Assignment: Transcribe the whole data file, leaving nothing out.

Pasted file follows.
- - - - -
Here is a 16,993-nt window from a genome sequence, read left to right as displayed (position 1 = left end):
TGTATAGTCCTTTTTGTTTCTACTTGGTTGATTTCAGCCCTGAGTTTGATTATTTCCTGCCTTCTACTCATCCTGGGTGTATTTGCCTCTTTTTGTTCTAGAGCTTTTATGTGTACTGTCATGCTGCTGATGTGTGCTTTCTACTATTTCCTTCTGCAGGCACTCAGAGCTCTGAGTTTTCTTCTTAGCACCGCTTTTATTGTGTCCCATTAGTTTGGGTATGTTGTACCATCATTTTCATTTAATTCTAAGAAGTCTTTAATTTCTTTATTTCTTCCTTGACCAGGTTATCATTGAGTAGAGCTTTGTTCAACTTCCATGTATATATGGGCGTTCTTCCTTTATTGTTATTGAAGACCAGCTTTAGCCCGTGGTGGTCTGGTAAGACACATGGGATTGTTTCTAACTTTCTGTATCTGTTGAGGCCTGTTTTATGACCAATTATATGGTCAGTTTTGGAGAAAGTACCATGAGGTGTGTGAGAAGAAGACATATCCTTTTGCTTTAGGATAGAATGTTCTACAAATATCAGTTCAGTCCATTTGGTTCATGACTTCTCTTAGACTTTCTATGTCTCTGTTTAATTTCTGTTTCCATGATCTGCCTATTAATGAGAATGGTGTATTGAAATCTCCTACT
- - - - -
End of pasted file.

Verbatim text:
Here is a 16,993-nt window from a genome sequence, read left to right as displayed (position 1 = left end):
TGTATAGTCCTTTTTGTTTCTACTTGGTTGATTTCAGCCCTGAGTTTGATTATTTCCTGCCTTCTACTCATCCTGGGTGTATTTGCCTCTTTTTGTTCTAGAGCTTTTATGTGTACTGTCATGCTGCTGATGTGTGCTTTCTACTATTTCCTTCTGCAGGCACTCAGAGCTCTGAGTTTTCTTCTTAGCACCGCTTTTATTGTGTCCCATTAGTTTGGGTATGTTGTACCATCATTTTCATTTAATTCTAAGAAGTCTTTAATTTCTTTATTTCTTCCTTGACCAGGTTATCATTGAGTAGAGCTTTGTTCAACTTCCATGTATATATGGGCGTTCTTCCTTTATTGTTATTGAAGACCAGCTTTAGCCCGTGGTGGTCTGGTAAGACACATGGGATTGTTTCTAACTTTCTGTATCTGTTGAGGCCTGTTTTATGACCAATTATATGGTCAGTTTTGGAGAAAGTACCATGAGGTGTGTGAGAAGAAGACATATCCTTTTGCTTTAGGATAGAATGTTCTACAAATATCAGTTCAGTCCATTTGGTTCATGACTTCTCTTAGACTTTCTATGTCTCTGTTTAATTTCTGTTTCCATGATCTGCCTATTAATGAGAATGGTGTATTGAAATCTCCTACT